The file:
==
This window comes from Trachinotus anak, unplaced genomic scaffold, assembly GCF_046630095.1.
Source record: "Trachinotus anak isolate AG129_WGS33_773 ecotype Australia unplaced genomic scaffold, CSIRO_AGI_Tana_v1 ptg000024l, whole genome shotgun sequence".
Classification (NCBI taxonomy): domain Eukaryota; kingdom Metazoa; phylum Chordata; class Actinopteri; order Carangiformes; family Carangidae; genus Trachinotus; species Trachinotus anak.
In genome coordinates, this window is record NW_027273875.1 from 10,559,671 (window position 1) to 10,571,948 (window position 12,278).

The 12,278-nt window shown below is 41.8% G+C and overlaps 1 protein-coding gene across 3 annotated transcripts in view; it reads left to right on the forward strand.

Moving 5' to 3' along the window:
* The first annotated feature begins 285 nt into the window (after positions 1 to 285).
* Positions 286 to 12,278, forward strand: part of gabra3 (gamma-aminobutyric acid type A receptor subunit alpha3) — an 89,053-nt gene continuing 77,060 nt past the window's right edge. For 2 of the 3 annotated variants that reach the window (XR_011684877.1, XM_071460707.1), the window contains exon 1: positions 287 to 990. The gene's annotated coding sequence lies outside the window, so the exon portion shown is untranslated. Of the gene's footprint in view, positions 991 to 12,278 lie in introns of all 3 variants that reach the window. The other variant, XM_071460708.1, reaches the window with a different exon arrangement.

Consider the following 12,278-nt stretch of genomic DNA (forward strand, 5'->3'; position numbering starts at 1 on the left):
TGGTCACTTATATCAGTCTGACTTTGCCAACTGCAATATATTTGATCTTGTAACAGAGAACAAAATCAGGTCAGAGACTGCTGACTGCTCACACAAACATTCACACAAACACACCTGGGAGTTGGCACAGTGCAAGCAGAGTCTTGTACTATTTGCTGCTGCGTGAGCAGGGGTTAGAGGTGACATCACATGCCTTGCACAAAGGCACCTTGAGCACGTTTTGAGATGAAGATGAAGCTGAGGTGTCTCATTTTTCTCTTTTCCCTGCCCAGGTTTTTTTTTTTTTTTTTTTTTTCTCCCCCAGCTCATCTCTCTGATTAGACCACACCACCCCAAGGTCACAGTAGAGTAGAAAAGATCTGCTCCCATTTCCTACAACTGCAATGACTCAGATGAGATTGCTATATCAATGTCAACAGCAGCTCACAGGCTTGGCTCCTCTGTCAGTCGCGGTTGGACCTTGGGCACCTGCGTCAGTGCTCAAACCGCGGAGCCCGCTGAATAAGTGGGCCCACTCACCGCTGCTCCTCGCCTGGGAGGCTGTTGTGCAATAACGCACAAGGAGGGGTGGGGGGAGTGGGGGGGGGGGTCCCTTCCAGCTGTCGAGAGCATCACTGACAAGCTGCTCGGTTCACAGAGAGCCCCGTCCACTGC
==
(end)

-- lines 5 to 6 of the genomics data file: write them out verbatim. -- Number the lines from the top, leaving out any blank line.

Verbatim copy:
The 12,278-nt window shown below is 41.8% G+C and overlaps 1 protein-coding gene across 3 annotated transcripts in view; it reads left to right on the forward strand.

Moving 5' to 3' along the window: